Sunday, March 4, 2012

S 2152 Language

Thanks to two different readers I now have a copy of S 2151, the Strengthening and Enhancing Cybersecurity by Using Research, Education, Information, and Technology (SECURE IT) Act of 2012 that was introduced by Sen. McCain on Thursday. The copy I have is the final draft version from committee files, but until the GPO publishes the final version it’s the best available information. It is a much more limited cybersecurity bill than S 2105, not providing any additional regulatory powers to DHS.

Information Sharing

For the civilian portion of critical infrastructure there is little more in the bill that some provisions that authorize information sharing from the civilian sector to the federal government. While at first glance it would not seem necessary to authorize that sharing, the provisions of the bill allow the sharing of ‘cyber threat information’ with existing federal ‘cybersecurity centers’ or ‘any other entity’ for the purpose of “preventing, investigating, or otherwise mitigating threats to information security [emphasis added]” {§102(a)(2)(B)}. Again, this bill uses the common definition of ‘information security’ that does not specifically include control systems from 44 USC 3502(8).

Nothing in the definition of ‘cyber threat’ includes specific language that would include information systems linked to control systems. Nor is the ICS-CERT listed as one of the current agencies listed as ‘cybersecurity centers’. In short the information sharing section (Title I) of this bill has no effect on control system security, nor does it authorize sharing of cyber threat information concerning control systems.

The information sharing provisions of this bill are important because the exempt the sharing of cyber threat information from the communications limitations of various anti-trust rules and regulations; provide public reporting exemptions under the Freedom of Information Act and pre-empts state laws regarding information sharing.

Criminal Penalties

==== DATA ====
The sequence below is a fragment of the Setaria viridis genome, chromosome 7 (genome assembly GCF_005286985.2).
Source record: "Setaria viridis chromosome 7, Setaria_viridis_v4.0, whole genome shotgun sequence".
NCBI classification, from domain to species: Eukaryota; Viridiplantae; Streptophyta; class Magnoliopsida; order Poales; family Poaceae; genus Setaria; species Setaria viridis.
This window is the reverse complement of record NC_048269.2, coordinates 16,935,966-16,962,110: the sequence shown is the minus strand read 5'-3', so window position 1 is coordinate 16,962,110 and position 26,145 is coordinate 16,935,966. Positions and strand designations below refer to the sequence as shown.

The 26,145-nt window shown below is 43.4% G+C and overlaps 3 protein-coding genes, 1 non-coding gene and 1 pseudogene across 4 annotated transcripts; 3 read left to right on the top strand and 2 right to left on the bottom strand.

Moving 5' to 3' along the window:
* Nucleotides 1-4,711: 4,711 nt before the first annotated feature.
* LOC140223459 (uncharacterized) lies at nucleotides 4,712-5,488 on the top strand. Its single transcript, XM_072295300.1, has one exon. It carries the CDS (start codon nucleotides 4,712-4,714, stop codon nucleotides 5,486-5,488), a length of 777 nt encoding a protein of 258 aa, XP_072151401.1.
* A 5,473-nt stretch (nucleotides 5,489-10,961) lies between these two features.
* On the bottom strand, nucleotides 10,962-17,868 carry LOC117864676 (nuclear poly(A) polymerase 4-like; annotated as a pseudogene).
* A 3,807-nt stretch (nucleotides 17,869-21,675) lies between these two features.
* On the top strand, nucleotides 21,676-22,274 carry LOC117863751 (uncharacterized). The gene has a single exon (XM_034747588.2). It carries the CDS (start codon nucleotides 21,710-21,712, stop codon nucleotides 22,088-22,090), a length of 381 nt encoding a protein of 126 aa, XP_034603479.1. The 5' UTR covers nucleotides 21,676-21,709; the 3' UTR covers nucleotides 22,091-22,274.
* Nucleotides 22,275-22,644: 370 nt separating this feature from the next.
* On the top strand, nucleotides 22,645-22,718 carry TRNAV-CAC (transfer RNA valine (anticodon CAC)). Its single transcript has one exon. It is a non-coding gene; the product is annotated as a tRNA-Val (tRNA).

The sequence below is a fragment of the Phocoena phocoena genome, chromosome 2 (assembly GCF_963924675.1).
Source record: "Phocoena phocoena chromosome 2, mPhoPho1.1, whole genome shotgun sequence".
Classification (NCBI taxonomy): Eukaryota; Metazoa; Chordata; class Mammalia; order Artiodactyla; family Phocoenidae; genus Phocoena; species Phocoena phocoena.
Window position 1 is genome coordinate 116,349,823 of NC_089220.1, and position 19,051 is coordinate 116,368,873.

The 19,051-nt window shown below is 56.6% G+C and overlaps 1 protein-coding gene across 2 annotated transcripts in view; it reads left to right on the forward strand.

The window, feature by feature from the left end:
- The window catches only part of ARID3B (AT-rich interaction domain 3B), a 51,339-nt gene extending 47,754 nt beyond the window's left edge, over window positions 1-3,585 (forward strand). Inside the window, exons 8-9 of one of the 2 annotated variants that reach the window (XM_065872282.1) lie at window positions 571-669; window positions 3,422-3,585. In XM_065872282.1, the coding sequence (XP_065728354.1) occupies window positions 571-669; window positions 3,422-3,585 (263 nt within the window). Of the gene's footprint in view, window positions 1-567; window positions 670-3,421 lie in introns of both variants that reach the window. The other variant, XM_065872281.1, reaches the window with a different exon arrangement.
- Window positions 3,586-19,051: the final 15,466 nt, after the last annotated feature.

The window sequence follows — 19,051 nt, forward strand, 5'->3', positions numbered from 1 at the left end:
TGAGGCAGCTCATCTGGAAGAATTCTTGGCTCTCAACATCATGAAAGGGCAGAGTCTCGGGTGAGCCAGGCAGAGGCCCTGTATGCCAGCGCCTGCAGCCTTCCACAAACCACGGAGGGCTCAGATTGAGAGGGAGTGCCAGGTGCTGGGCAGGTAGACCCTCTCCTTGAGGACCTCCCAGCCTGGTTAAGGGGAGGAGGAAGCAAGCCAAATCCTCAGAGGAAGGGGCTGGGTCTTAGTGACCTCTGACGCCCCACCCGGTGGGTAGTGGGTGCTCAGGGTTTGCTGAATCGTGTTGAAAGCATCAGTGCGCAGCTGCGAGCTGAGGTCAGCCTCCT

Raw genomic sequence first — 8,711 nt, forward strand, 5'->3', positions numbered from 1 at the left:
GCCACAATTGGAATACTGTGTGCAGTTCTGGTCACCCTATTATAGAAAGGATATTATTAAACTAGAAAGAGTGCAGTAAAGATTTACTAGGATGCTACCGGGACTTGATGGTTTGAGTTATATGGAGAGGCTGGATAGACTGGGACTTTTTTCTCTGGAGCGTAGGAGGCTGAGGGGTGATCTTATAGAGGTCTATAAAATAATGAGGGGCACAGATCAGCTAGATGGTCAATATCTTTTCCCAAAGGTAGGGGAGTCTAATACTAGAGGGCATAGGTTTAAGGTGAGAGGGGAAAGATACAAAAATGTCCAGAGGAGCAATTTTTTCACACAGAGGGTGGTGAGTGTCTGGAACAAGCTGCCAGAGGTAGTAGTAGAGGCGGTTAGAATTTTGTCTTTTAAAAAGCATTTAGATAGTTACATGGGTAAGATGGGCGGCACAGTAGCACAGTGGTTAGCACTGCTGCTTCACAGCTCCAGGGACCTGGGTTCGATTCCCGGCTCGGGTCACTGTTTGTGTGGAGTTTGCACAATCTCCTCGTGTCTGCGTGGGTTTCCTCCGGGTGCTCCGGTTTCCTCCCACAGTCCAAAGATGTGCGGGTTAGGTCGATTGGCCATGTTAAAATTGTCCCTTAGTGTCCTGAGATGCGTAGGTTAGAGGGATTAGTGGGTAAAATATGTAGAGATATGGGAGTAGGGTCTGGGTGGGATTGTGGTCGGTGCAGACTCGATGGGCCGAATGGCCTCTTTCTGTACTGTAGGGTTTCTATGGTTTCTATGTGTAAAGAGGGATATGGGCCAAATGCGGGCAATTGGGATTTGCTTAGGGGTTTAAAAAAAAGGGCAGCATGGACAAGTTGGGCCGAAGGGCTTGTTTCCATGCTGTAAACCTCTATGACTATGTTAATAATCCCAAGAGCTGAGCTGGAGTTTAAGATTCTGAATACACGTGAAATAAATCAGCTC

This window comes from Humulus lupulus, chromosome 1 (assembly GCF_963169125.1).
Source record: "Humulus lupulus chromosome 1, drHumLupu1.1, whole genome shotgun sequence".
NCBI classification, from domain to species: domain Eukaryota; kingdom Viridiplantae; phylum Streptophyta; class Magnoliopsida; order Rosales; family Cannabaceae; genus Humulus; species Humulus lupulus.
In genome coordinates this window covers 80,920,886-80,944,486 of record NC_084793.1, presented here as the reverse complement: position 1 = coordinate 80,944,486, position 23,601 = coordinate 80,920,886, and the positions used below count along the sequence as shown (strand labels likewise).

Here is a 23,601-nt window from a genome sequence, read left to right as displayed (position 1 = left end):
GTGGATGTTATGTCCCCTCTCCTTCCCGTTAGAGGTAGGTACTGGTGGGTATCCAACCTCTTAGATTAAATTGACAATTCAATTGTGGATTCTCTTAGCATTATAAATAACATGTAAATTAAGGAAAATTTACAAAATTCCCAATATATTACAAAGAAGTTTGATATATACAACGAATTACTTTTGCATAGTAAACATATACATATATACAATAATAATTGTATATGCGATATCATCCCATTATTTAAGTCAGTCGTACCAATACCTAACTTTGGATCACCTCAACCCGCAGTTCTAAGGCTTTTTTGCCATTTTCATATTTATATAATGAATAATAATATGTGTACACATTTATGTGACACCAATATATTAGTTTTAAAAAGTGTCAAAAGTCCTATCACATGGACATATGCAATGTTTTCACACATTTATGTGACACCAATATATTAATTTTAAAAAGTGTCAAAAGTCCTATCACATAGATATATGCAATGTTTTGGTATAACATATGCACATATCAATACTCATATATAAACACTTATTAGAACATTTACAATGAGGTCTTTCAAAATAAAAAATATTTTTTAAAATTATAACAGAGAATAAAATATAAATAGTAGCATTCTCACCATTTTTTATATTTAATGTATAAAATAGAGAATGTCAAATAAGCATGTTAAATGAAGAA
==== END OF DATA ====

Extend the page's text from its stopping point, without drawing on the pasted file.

There is an important control system related change being made in this bill in that it provides for criminal penalties for attacks on control systems in critical infrastructure. It adds Section 1030A to 18 USC that makes it an offense to knowingly cause, or attempt to cause, damage to a ‘critical infrastructure computer’ or the critical infrastructure associated with the computer. It provides for a sentence of 3 to 20 years for each offense.

A ‘critical infrastructure computer’ is defined as “a computer that manages or controls systems or assets vital to national defense, national security, national economic security, public health or safety, or any combination of those matters, whether publicly or privately owned or operated” {§1030A(a)(2)} and then goes on to list the following included sectors:

• Gas and oil production, storage, and delivery systems;

• Water supply systems;

• Telecommunication networks;

• Electrical power delivery systems;

• Finance and banking systems;

• Emergency services;

• Transportation systems and services; and

• Government operations that provide essential services to the public.

If and when someone actually gets caught attacking a non-refinery chemical control system we will find out how broadly the courts will interpret ‘national economic security, public health or safety’ as it pertains to facilities in sectors not specifically listed in the bill. It would have seemed more appropriate to list all of the current 18 Critical Infrastructure Sectors.

Research and Development

Title IV of this bill provides for an amendment to the National High-Performance Computing Act of 1991 by adding research on networking and information technology to the goals and priorities section of that act without adding any additional funding for such research goals.

Section 404(b) of the bill provides for special emphasis on research on technical solutions in a variety of cyber technologies including cybersecurity {§404(b)(1)} and ‘cyber-physical systems’ {§404(b)(5)}. Cyber-physical systems are defined as “physical or engineered systems whose networking and information technology functions and physical elements are deeply integrated and are actively connected to the physical world through sensors, actuators, or other means to perform monitoring and control functions [emphasis added]” {§401(g)(4)}; a clear, unequivocal reference to industrial control systems.

The ‘cyber-physical systems’ research is to be focused on improving “the methods available for the design, development, and operation of cyber-physical systems that are characterized by high reliability, safety, and security [emphasis added]” {§402(b)(3)}.

No Real Control System Security

So once again we have a cyber-security bill that essentially ignores the unique problems with control systems. Nor are there any regulatory requirements that would allow the government to force software vendors to address vulnerabilities in software systems in either the information security sector or in the control system sector.

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